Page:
Tuesday, March 29, 2016

Knowledge is power, power is liberty


12 comments:

J Bogan said...

Truly. Knowledge is power, and you can find it if you look. Never stop learning...

drjim said...

You got it!

And that's their whole plan. Dumb down education so you're at the mercy of Big Gov....."for all your needs".

Charlie Mitchell said...

That's one of those "so obvious we don't see it" things...
I'll admit that I was 40+ before I started seeing it.

Anonymous said...

Our ancestors were extremely poor compared to us. They had to spend most of their time just trying to get enough food to eat, and had short life spans in general. Specialization has allowed us to get far richer, and have even more food.

Everyone doesn't need to be a farmer.

Even in 1900 the average US life expectancy was 35 years...

SunwolfNC said...

Very true about life expectancy and specialization, but along with all this advancement of our life styles and longevity, it's become very, very easy for the masses to be lulled into a false sense of security and safety. They end up thinking The System will protect them and provide for them.
Problem is, is that when SHTF (Sandy, Katrina, etc) it's the individuals who can take care of their own who are the first to reach out to the community to aid others. The System is always late to help, if it does/can at all, and then there's a price to pay for its deployment later in the form of bond referendums, property tax increases, or other monetary deductions from the citizens to pay for Its Assistance.

I'd wager they weren't as poor as you think. They didn't measure their wealth in objects and societal identity. They measured it in family love, a hard days work and in helping their neighbors.

Look around you now; how many of the objects you'd consider in your personal wealth amount require electricity. I was shocked when I made my list. Fully 90% of the 'things I really liked' were useless without power.

Not everyone needs to BE a farmer, but I firmly believe that EVERYONE should know HOW to, and that everyone should know/be taught that what we have now was built from the sweat and effort of previous generations. All of these things didn't magically spring from the fount of The System. It is not out place to kick back and relax and be nothing but consumers, like probably 75% of the population is doing right now. A perfect example of this mentality is the FSA and the EBT crowd. When The System fails them, what will they do? Start fending for themselves and taking care of their own? I say no, they'll throw a tantrum and break other people's things because they don't have access to their handouts.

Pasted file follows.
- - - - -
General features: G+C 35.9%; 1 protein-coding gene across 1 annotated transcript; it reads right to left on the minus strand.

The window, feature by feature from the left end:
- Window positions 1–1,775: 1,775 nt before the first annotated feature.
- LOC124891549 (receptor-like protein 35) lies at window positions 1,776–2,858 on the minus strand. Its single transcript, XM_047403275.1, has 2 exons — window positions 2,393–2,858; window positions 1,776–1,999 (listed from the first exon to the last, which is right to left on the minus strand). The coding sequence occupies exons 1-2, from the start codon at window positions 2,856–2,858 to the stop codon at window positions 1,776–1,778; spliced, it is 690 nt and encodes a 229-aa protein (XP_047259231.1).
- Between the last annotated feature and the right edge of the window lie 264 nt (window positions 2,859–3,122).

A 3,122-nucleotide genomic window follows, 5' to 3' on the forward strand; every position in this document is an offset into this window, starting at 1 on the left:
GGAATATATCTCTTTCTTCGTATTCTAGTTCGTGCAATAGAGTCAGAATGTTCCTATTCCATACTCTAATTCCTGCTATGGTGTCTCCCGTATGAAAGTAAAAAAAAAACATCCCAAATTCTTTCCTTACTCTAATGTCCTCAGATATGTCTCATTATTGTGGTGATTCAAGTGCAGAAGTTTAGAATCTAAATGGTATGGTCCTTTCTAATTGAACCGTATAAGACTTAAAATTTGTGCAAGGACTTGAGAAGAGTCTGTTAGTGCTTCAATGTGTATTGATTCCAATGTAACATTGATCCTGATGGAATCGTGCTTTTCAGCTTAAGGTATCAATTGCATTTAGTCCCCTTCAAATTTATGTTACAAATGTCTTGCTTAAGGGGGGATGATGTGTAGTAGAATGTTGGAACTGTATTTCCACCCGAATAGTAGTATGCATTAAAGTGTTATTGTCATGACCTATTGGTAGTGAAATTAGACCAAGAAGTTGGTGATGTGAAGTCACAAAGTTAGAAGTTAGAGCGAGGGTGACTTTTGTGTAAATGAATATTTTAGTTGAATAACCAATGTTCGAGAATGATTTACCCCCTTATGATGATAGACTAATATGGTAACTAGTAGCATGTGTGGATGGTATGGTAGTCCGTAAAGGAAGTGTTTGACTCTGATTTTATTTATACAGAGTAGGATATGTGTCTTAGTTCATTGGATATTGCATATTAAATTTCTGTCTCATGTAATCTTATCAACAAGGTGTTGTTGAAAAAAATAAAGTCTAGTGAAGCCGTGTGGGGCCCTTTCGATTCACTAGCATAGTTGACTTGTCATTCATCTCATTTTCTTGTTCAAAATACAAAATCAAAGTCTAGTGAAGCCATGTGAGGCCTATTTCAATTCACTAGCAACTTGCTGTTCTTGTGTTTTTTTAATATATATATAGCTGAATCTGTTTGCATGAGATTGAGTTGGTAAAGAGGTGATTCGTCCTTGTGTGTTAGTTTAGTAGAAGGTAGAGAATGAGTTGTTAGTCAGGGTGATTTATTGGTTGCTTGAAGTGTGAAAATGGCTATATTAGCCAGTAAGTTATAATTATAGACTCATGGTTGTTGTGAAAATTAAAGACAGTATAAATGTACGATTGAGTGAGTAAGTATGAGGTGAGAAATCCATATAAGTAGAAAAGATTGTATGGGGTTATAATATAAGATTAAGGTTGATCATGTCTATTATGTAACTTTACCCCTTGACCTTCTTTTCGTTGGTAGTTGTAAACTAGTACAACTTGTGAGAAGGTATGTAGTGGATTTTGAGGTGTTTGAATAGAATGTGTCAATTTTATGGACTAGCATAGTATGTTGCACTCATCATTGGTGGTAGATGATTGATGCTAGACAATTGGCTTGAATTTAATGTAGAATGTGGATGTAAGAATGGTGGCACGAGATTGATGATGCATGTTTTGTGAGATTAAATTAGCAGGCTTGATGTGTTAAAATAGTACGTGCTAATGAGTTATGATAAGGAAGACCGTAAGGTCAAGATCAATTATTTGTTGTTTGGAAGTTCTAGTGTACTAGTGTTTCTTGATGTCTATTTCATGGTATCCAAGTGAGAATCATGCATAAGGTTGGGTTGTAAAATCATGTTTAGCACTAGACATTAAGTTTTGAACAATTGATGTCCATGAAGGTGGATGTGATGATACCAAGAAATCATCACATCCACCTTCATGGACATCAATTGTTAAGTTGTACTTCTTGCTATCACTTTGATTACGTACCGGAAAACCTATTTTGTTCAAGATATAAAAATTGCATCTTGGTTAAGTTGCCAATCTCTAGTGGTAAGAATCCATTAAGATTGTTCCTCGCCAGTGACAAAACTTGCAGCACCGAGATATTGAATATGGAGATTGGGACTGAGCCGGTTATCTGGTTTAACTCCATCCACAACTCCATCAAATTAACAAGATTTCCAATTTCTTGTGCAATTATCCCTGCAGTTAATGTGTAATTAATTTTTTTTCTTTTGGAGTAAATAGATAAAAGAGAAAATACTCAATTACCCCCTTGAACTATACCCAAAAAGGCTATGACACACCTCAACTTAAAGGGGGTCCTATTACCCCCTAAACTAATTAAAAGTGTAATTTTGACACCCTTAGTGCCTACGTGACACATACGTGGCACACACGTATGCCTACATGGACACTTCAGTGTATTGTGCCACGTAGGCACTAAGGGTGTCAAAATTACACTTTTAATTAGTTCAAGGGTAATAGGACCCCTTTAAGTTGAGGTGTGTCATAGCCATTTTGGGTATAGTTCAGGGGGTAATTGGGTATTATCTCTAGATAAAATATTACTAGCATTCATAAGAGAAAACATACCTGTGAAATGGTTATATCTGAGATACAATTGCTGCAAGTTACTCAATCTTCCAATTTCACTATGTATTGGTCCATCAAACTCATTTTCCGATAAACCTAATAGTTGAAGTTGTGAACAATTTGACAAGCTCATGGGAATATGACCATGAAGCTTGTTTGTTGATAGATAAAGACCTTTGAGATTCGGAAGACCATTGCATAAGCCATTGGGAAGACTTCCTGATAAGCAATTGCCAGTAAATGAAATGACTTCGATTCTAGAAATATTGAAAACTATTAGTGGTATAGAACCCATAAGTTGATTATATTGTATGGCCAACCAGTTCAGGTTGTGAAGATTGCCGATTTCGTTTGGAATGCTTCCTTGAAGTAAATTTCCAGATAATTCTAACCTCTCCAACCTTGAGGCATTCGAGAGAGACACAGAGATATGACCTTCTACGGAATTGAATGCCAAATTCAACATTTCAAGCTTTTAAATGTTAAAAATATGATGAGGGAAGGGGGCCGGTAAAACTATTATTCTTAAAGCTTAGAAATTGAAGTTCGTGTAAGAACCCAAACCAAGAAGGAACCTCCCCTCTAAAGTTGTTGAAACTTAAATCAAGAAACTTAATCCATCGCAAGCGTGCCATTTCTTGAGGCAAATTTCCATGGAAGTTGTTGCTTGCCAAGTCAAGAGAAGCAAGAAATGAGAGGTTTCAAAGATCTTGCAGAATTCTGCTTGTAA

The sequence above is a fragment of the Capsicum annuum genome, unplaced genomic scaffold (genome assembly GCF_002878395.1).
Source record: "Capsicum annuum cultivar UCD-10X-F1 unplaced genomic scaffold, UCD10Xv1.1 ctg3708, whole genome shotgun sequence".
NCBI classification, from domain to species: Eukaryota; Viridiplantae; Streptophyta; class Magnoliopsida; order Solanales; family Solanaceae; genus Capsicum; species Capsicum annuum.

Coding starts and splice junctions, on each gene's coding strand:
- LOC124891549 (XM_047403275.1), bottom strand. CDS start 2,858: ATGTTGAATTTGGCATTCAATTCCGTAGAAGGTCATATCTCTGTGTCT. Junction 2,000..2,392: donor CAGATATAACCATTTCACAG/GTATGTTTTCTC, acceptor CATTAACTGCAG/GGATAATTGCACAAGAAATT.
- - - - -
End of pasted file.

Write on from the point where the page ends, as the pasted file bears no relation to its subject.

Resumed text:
OK - I'm done - this was way longer than I anticipated. :)

Denise Cranson said...

I don't see the Amish as having too hard a time and I am pretty sure they live longer than 30 some years. Of course they have to work but so what? They have a sense of community that is sadly lacking in most of our society, they have time for fun as well as faith services. They don't use insurance, they do go to doctors and they don't freak out when the electricity fails. With today's technology many of us could even have that with self created power but not huddled by the tens of thousands in a small bit of land like the cities. Everything is a trade off, people who want to live in cities just have to accept that they are dependent for pretty much everything on someone else. Living in a rural area and providing some/most/or all of your own food may not give one the "culture and energy' of living in a city but it's more self sufficient and much more serene. Not to mention better for kids in general.

John Varga said...

Thinking out loud here, but maybe better health care has something to do with the lifespan issue.

J Bogan said...

I see it like this. Maybe I am not good about growing food, but I can fix things. I can trade my output in my specialized skill for the result of a growers....But you had damn sure better know how to do something of use. When TSHTF, paper pushers are gonna be a dime a dozen.

Lady Grey said...

This is so true, and whoever said dumb down education has it. Got talked into teaching ag and natural science this year due to my background. I was "advised" by the principal yesterday I was no longer allowed to teach proper names for plants and animals as it was "too difficult" for the students, they needed to learn it later in HS. This is the same guy who thinks you "borrow" animals and send them home on weekends with kids. First year teaching, most likely last year teaching. I grew up a farm kid and damn proud of it.

Anonymous said...

Thanks,
I think I will keep electricity, the internet, cell phones, automobiles and indoor plumbing where all my poop goes down a pipe and away from my property forever. I'm also pretty happy with all that cheap crap from China, and wines from Australia. Have you noticed yet that you can't grow coffee or chocolate in North America?

--Genericviews

Anonymous said...

.... along the thoughts on education, a wise person told me once that most higher education, ie college, grad school, is geared toward learning how to work for someone else....we need more "out of the box" education that prepares us to be the "someone else".....


vaquero viejo

Anonymous said...

Be very careful about "statistics" (lies, damn lies, etc.) concerning lifespan. Medical advances have helped, but the real contributor is reduced infant/child mortality.

At 50%, an average of 70 years (for those living into adulthood) would still have a life expectancy of 35 years.